Interestingly (or sadly) the Court’s opinion is replete with examples of other attorney disciplinary cases involving or arising from incidents of domestic violence. In one of the cited cases, State ex rel. Okla. Bar Ass’n v. Zannotti, 2014 OK 25 (2014) (copy here), the Court imposed a two-year suspension from an attorney’s conviction of domestic assault and battery on his girlfriend and malicious injury to her property. The Court warned:
As incidents of domestic and intimate partner abuse rise and become the focus of legislation . . . and public attention, it becomes more incumbent on this Court to protect the public by sending a message to other lawyers that this misconduct is considered a serious breach of a lawyer’s ethical duty and will not be tolerated.
The ABA article also cites to the increase in cases of domestic violence committed by attorneys due to greater public awareness. The ABA article states that as the number of criminal or civil incidents are reported against attorneys, so to has there been “an upward trend” in attorney disciplinary cases arising from domestic violence.
The Warning Signs
The NCADV identifies some of the more prevalent abusive tactics used to establish dominance and control over a partner by an abuser. An abuser, for example, may:
• Be extremely jealous and/or possessive
• Try to convince others they are the true victim in the relationship
• Blame the victim for causing them to abuse them
• Be extremely controlling
• Be rigid in their beliefs about roles of women and men in relationships
• Be particularly interested in guns or weapons
• Be forceful with sex or disrespectful of their partner’s wishes around sex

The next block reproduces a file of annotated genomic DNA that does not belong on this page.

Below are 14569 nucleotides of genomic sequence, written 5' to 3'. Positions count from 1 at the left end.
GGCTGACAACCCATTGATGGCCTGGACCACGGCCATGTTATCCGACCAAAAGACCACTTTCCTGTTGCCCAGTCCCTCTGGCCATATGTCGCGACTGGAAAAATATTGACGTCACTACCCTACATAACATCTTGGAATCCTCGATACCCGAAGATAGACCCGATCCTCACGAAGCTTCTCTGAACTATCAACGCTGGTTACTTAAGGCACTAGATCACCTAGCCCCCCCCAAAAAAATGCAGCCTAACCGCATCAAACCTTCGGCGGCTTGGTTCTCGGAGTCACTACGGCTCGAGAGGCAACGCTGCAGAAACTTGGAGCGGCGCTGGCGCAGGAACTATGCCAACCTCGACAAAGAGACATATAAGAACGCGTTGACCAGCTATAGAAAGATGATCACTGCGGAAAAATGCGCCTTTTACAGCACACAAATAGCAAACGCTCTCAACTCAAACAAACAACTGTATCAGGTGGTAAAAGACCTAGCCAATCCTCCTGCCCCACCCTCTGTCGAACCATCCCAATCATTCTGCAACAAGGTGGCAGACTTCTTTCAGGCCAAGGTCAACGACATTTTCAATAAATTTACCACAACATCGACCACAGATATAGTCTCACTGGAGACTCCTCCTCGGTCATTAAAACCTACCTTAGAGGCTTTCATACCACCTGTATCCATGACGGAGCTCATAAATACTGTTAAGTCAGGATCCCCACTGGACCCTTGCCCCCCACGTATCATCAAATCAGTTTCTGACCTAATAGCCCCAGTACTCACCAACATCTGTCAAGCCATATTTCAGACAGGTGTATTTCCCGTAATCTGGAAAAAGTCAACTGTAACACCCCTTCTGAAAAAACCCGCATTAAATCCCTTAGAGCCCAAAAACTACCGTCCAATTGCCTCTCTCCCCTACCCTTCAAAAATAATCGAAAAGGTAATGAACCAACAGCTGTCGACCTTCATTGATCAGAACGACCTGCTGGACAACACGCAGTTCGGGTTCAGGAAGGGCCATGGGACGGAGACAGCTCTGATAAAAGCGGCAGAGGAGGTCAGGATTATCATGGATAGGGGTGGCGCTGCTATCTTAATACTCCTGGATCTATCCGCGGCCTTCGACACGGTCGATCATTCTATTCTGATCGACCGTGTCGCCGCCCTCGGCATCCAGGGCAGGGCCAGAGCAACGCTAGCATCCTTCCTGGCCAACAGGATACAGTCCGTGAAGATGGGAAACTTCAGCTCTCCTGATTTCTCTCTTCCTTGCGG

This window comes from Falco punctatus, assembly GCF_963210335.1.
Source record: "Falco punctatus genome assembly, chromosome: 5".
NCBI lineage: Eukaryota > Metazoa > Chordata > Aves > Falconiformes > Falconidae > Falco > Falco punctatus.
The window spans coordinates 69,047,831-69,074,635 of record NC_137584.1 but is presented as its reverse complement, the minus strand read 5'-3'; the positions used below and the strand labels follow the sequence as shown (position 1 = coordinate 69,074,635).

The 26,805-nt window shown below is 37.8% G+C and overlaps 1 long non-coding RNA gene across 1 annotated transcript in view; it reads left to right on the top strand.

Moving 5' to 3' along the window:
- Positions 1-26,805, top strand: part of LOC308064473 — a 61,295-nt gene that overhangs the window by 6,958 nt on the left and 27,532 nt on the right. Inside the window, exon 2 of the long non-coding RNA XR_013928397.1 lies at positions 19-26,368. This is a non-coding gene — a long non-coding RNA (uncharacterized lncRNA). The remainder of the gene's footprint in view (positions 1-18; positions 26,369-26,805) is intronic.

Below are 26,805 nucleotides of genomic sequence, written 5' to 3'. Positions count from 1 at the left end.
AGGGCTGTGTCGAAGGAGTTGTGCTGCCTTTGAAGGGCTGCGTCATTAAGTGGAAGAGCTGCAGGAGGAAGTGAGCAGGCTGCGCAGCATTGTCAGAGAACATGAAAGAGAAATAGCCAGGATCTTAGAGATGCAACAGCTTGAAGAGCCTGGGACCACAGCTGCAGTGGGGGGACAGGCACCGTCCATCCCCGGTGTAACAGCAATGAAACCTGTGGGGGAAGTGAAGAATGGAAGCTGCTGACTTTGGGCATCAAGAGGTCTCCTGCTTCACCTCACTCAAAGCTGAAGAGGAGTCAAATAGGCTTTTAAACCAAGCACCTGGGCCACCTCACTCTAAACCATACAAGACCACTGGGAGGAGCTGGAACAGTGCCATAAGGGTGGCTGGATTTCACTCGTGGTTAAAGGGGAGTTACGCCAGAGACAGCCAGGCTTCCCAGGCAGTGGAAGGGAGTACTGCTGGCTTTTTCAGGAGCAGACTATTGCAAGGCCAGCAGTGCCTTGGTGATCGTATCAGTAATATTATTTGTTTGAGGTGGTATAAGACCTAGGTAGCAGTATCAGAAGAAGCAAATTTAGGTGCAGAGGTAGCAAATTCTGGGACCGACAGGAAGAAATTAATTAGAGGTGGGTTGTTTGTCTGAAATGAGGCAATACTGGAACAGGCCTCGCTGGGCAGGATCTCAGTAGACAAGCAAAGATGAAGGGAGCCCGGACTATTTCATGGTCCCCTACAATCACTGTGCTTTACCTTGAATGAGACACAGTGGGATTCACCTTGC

• Be vigilant about their partner’s every move
• Blame their partner for anything bad that happens
• Have a bad temper or are easily angered
• Come from a violent household
• Sabotage or obstruct their partner’s ability to work or attend school
• Control all the finances in the relationship
Looking to the Future
Jane Sandwood, a former domestic violence counselor who works for a substance abuse campaign site, says her group is “determined to help victims and prevent new ones.” Her organization, On the Wagon, provides information and resources for women, children, and families on the warning signs to look for, types of abuse, and resources for victims of domestic violence. In an email to IPethics & INsights, Ms. Sandwood writes:
Domestic violence is a crime that causes more deaths and injuries than rape, mugging, and traffic accidents combined, according to data from the New Jersey Division of Criminal Justice.
According to Ms. Sandwood, “increased awareness of just how serious an issue domestic violence can be has led to a growing demand for legal intervention to put a stop to it. This hefty responsibility falls to the judiciary in cooperation with the police, yet advocates and solicitors also have an important role in bringing the perpetrators to justice.”
We applaud organizations like On the Wagon and the National Coalition Against Domestic Violence for their continuing efforts at educating the public and preventing this ever-increasing problem, both in our society generally and in the legal profession specifically.